“The sources state that this type of playing is easiest to accomplish if you accompany just one person playing solo or one singer. Handel wrote some seventy such Italian cantatas – secular, nothing religious – during his three-year stay in Italy when he was in his early twenties. It really was a musical education for him. A great deal of the material he composed while he was there would serve him for the rest of his life. He really wasn’t ashamed of his early compositions.”

We can recognise many of the cantatas – and other music Handel composed during his stay in Italy – in great oratorios and operas. Either the idea or whole arias.

“The cantatasare not played that much, among all Handel’s splendid music. So it’s good to be able to focus on something that still gets slightly forgotten among his great works like The Messiah and the operas.”

What are you doing with the cantatas now?

“There’ll be a number of concerts along the way, and recordings on Simax, which are part of my final output. Then there’ll be a final concert and these musings, my experiences and thoughts about the whole thing.”

Can you say a little about those musings even now?

“I’ve pondered the challenges a great deal: why is no one doing this? And then I think that maybe there’s a reason, as it’s very difficult to make this playing into something cohesive that actually has an inner structure and logic,” Kjos admits.

“That’s what I’m trying to achieve with a lot of my playing—being able to follow some lines, a line of thought, melodic or harmonic, and to have what I start off playing take on consequences for the way the phrases develop.”

Are there any aspects of your musings you think will come as a surprise?

“I hope so. I won’t pinpoint what it is; that will have to be up to those reading them, their background, and how they approach them and relate to the music. But the improvisatory aspect is important, obviously. That’s something I’m trying to work on, though it can easily turn into sitting there composing.”

There has to be a balance. But it can be subtle.

“I do have this bass part to relate to after all, and the vocal line. And where I operate is somewhere in between. I don’t invent. I don’t create a new piece. Interestingly, it’s called Handel, even though it’s completely random which notes people choose to include in their working-out of the figured bass, how to solve it chordally.”

Kjos explains in more detail:

“Because a bass note is given there, but it doesn’t say how many extra notes you’re supposed to include. Should you position yourself high up? Low down? You have carte blanche, but it is music by Handel. It’s an interesting one, also as regards copyright. These days I can copyright my arrangement, my way of realising what is not written.”

"When you can manipulate the theory and fiddle around with it, that’s when the art materialises.”

Christian Kjos Harpsichordist

The gain from interacting

Have you yourself been surprised along the way in your work on “Releasing the Loudie”?

“Yes. There are so many possibilities. Even if I decide on some absolutely clear parameters, there are terribly many possibilities. Almost a bit too many at times. There may be 12, 15 or 20 more possibilities. What shall I choose?”

And what should you discard?

“Yes, exactly. And that has a bit to do with the libretto in the music, the character of the music. You can highlight or negate some of the information that may be contained there.”

How much do the singers contribute to your interpretations?

“One thing is to figure out whether I can operate the way I envisage. Does what I’m engaged in work in purely chamber music terms? And then I feel that as long as the singers sense that I’m with them, don’t cross them or get in their way, there’s a huge amount of latitude and leeway.”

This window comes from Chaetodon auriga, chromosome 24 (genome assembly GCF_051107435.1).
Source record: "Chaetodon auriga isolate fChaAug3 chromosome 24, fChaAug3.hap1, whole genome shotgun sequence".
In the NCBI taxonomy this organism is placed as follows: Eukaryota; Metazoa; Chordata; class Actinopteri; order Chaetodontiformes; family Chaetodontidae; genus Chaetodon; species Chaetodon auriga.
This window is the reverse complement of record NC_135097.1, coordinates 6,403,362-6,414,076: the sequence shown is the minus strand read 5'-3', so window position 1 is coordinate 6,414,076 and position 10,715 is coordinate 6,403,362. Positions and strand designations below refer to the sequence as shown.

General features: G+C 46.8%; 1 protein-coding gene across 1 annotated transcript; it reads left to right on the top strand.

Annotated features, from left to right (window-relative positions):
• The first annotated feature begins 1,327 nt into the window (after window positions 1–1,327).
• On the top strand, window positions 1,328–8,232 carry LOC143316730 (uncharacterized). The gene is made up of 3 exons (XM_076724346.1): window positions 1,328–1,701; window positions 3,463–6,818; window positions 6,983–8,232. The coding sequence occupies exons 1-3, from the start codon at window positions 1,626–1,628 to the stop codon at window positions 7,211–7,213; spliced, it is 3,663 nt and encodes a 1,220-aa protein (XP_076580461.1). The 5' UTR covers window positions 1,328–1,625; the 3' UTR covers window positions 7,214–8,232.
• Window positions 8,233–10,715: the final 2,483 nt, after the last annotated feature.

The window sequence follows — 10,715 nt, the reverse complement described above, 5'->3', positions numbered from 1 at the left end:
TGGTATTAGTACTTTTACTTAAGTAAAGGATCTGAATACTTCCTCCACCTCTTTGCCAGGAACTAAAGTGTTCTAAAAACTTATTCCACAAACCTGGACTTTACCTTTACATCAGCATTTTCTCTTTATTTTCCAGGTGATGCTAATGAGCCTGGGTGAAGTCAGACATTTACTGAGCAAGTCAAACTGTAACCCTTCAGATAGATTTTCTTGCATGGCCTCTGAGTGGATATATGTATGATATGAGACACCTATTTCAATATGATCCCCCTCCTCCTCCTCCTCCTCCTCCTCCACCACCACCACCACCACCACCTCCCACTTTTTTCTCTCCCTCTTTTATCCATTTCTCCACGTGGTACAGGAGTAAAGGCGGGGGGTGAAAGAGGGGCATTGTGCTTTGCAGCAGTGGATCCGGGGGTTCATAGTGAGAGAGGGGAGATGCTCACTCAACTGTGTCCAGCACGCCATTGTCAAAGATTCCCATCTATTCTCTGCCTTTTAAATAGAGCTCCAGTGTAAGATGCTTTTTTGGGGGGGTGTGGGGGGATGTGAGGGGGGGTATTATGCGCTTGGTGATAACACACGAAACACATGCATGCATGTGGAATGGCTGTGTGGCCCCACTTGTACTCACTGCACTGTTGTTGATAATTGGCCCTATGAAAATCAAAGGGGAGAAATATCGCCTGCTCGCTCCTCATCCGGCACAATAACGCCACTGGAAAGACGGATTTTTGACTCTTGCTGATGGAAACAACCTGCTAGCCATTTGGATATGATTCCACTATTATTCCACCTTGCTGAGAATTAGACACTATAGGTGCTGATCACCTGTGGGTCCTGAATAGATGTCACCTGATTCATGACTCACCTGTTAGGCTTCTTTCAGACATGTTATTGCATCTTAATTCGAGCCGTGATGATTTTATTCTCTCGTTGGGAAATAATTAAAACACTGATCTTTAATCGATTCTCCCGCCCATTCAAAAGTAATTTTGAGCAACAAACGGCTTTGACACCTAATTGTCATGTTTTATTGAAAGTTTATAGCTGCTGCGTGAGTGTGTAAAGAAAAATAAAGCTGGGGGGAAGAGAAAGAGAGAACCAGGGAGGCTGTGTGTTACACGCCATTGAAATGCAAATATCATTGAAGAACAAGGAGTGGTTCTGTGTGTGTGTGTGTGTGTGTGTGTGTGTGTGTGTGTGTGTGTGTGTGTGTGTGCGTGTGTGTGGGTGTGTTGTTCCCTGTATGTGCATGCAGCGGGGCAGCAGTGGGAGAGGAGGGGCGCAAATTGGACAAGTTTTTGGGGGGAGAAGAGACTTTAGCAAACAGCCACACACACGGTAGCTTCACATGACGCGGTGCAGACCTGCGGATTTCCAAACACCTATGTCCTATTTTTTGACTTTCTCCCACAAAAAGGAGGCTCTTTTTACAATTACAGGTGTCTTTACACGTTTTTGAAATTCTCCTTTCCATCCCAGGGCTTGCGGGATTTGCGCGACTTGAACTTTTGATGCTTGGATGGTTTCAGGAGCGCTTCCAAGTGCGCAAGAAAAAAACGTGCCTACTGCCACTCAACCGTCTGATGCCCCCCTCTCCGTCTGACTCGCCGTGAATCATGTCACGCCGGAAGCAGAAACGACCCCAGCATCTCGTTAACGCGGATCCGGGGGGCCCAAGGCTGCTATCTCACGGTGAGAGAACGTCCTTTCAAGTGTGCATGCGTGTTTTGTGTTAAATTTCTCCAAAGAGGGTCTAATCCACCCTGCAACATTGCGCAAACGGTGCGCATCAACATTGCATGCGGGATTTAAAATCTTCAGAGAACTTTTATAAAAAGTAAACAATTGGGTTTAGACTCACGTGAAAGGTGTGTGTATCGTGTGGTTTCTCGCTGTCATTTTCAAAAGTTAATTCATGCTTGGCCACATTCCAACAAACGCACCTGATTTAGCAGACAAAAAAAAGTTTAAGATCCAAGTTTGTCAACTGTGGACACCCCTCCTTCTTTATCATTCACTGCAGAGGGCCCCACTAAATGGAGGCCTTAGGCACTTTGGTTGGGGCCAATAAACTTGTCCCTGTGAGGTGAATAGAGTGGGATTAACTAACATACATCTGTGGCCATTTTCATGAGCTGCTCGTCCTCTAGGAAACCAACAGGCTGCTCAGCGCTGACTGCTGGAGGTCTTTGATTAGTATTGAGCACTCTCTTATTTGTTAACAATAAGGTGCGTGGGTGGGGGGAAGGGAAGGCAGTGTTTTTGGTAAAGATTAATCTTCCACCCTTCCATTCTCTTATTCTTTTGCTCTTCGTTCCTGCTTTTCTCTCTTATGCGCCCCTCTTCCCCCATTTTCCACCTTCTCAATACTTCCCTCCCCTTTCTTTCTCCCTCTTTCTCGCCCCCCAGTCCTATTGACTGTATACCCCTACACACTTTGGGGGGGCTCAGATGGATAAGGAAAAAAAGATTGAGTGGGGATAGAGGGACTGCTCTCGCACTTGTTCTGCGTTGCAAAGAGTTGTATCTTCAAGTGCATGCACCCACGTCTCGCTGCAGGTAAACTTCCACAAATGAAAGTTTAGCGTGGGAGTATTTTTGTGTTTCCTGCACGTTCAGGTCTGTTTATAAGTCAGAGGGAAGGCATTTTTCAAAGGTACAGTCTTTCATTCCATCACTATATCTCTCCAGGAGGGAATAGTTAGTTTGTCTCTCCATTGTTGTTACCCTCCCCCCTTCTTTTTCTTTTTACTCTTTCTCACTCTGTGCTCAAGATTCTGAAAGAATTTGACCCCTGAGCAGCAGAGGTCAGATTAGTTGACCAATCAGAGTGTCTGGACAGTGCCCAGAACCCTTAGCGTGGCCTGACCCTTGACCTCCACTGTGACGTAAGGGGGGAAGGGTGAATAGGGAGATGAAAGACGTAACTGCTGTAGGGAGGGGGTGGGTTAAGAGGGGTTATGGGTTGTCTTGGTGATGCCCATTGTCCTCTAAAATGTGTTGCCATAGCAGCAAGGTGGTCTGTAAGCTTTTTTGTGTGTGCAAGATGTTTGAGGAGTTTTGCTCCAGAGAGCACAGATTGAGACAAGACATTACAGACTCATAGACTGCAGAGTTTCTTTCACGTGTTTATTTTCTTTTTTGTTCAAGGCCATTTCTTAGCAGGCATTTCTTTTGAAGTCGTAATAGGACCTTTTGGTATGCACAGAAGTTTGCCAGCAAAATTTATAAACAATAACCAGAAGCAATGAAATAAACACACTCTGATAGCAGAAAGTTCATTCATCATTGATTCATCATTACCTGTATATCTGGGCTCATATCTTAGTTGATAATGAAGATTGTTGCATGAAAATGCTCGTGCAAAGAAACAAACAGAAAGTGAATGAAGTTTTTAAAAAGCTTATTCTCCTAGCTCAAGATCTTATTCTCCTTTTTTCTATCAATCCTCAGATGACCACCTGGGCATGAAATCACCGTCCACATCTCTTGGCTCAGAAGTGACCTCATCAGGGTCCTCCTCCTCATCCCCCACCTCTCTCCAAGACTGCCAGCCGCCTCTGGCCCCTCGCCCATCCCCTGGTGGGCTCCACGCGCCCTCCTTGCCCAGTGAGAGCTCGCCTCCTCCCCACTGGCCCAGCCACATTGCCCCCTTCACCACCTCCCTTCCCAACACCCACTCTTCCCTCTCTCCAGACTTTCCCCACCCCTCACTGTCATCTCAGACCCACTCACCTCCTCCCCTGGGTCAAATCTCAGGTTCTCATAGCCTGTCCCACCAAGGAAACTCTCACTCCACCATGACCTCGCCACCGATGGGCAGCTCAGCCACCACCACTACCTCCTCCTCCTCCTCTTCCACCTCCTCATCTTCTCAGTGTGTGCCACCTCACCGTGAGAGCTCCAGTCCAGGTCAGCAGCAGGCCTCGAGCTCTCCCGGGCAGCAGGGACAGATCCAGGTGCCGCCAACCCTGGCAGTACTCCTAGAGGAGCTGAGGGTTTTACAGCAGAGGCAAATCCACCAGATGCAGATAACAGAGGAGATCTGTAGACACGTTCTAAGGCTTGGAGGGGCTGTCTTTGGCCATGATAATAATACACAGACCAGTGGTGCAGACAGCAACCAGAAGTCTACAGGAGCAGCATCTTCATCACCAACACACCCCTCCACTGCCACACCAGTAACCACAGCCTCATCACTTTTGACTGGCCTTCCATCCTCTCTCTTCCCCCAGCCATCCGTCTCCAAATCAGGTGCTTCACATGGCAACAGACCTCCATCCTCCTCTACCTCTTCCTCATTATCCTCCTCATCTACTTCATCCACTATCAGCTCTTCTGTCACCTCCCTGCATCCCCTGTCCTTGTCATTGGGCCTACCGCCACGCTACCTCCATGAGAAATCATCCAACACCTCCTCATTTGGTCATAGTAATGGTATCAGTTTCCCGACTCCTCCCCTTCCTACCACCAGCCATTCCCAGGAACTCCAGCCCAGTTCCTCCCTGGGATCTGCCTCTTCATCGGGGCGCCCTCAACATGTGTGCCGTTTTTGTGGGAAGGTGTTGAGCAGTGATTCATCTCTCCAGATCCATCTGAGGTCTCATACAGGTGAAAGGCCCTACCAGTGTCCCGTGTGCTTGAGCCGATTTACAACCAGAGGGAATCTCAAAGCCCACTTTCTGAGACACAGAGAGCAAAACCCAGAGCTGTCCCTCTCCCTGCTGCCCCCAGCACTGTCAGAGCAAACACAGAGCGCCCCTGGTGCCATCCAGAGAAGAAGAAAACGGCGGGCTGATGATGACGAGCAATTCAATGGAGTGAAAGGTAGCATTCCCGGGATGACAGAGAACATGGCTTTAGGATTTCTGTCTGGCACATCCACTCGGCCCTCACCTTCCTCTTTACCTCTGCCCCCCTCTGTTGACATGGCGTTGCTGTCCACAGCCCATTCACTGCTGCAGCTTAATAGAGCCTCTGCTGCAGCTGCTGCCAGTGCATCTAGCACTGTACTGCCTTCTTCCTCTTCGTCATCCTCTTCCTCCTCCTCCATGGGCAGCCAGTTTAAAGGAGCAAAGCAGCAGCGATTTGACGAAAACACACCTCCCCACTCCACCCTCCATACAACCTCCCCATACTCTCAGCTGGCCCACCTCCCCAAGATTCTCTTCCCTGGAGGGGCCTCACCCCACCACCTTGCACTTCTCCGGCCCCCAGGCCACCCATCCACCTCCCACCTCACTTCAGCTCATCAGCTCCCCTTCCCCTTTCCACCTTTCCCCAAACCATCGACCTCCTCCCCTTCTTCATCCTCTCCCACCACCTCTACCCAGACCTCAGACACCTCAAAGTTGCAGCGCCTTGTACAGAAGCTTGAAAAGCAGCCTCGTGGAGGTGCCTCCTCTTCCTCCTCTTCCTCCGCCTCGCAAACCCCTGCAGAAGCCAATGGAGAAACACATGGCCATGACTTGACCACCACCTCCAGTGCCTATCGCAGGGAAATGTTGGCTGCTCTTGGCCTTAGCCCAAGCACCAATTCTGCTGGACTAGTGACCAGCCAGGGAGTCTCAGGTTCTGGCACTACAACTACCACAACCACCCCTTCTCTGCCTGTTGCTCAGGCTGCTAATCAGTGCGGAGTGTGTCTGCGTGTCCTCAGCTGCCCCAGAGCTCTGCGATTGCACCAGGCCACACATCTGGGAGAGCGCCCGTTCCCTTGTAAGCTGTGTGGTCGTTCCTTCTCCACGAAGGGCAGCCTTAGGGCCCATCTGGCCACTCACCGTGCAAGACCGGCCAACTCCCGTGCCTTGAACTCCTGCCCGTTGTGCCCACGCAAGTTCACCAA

When 2020 comes around, what will you have brought to the music with your project?

“I often think the cantatas can be a bit anaemic, with simple, discreet playing. That makes it a bit empty. They benefit from more interaction between harpsichordist and singer. You can also include a cello, lute or theorbo, but I’ve elected not to do that in order to get as close as possible to the chamber music aspect. I’ve chosen to pare it right down to the bone.”

Wants to play around more

Kjos tells me about big gaps between what the sources tell us about how people performed in practice and how harpsichordists play today.

“Different practice, different styles, different personalities have always existed, that’s for sure, but I believe there was slightly broader consensus in the 18th century that the craft has such a strong presence in this country or town that it guides the eventual outcome.”

How important is it to play historically correctly?

“We can’t prove authenticity. There’s so much interesting information out there which a great many people choose not to make use of, or don’t know exists. You play the way your teacher played; and that’s all well and good, but the knowledge ... I’m curious to find out more about this. What do we know and what do we not know? And where we don’t know, we have to speculate and use our unbridled imagination and play around a lot. You can play around as much as you like and play however you care to, but I think it’s interesting to use the information given there and see what comes of it.”

Do you make active use of this information?

“Yes, and it’s perfectly possible that I go too far and make too big a deal out of one thing in terms of the mix ratio between all the elements of the music, that I play too much melody or do too much imitation compared to what Handel would have done. But I think it’s fun to mess around with the building bricks that were available to him, and I try to put it together to make something meaningful. And I’m positive I don’t do it the same way as him!”

But perhaps that doesn’t matter too much.

“No, for me my project is all about acquiring a type of language, a musical language within which I feel I can be free. When you learn a new language, you can say something from the outset after all, but you feel limited. The more you learn, the more you can finesse, put things into words, and say things in different ways.”

That’s Christian Kjos’s aim once he has properly emancipated the loudie in himself.

“The point is that I’m trying to step out of the chordal accompanying roles lightly, to take a somewhat more compositional part in the performance.”

Where do you draw the line at what can be done?

“A boundary is purely technical. What do I accomplish? And mentally, what do I manage to think and conjure up as I’m playing? The balance between what is prepared and what happens spontaneously in concert. The spontaneous is where it can get tricky. That’s where I feel that the greater the freedom, the more familiar I am with the language and the larger the repertoire of possibilities, the more I can play around.”